Spark core datasheet
Spark Core v1.0 uses the STM32F103CB - ARM 32-bit Cortex M3 based - microcontroller for its brain power. You can download the datasheet here.
Some of its key features are as follows:
- ARM 32-bit Cortex™-M3 CPU Core
- 72Mhz operating frequency, 1.25 DMIPS/MHz (Dhrystone 2.1)
- 128KB of Flash memory
- 20KB of SRAM
- 12 bit ADC
- USB 2.0 full-speed interface
- USART, SPI and I2C interfaces
- JTAG Debug mode
Core v1.0 uses TI's CC3000 module for the Wi-Fi communications.
Some of the key features of the CC3000 module are as follows:
- IEEE 802.11 b/g compliant
- Radio Performance
- TX power: +18.0 dBm at 11 Mbps, CCK
- RX sensitivity: – 88 dBm, 8% PER, 11 Mbps
- Operating temperature: – 20° C to 70° C
- Wireless security subsystem
- WPA Personal
- WPA2 Personal
- FCC, IC, and CE certified with a chip antenna
- SPI host interface
In addition to having 128KB of internal flash memory for storing the firmware, the Core also features an external SPI based flash memory chip - SST25VF016B. This memory space (a total of 2MB) is used to store the factory reset firmware, a back up firmware, a copy of the firmware sent during Over The Air (OTA) update and the keys. Part of the space is also available to the user who can use it to store log data, user parameters, etc. A detailed description of the memory mapping can be found further down this document in the memory mapping section.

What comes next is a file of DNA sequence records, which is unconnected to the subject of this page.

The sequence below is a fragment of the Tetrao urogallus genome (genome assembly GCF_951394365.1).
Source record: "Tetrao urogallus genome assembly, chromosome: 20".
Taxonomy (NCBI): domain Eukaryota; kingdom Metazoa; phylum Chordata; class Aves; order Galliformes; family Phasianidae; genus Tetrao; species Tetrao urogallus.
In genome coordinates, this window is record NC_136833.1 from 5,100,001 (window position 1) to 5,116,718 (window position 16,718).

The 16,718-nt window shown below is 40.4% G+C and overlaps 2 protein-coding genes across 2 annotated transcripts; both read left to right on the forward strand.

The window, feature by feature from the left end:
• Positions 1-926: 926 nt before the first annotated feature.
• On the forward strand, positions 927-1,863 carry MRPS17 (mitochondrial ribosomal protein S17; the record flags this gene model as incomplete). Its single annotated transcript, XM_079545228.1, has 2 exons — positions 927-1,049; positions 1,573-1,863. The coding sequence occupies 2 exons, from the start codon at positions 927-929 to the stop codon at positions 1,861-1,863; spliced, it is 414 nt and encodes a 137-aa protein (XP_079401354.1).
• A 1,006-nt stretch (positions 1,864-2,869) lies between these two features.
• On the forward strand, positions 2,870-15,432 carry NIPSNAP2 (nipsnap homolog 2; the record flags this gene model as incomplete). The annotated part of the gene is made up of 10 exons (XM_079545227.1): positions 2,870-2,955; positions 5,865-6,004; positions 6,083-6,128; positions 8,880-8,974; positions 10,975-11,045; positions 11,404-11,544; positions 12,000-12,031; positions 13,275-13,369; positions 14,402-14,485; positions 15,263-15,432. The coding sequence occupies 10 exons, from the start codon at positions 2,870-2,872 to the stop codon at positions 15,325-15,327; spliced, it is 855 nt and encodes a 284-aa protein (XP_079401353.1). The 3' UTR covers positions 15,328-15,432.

Since the flash memory is non-volatile, it retains the data even after turning off the power. According to the manufacturer of the chip, the data retention of this memory is greater than 100 years, which we reckon should be good enough for now. Also, note that the maximum read-write endurance is limited to 100,000 cycles. meh.
The entire Core, including all of the on board peripherals run at 3.3V DC. So, in order to power the Core from the USB port or an external power supply, we need to downconvert the voltage before feeding it into the Core. We went through a couple of iterations before choosing Microchip's MCP1825S-3302E power regulator which comfortably meets the specs.
Some of its key features are:
- 500mA output current
- Input voltage range of 3.6 to 6.0V (for 3.3V output)
- Low Dropout (LDO) voltage of 210mV at 500mA
- SOT-223 package that sits nicely on the other side of the USB connector. The connector also acts as an additional heat sink.
- Short Circuit Current Limiting and Over Temperature Protection
This means, you can power the Core via the USB port or via the VIN pin from an external power supply that can range from 3.6V to 6.0V DC. Ideal sources of power can be: 3.6V LiPo battery, 4AA battery pack, backup USB battery or an USB wall charger.
The RF circuit is probably where we spent the most time on during hardware design. RF design is like voodoo black magic, so we sought guidance from the industry experts before finalizing the component values and placement.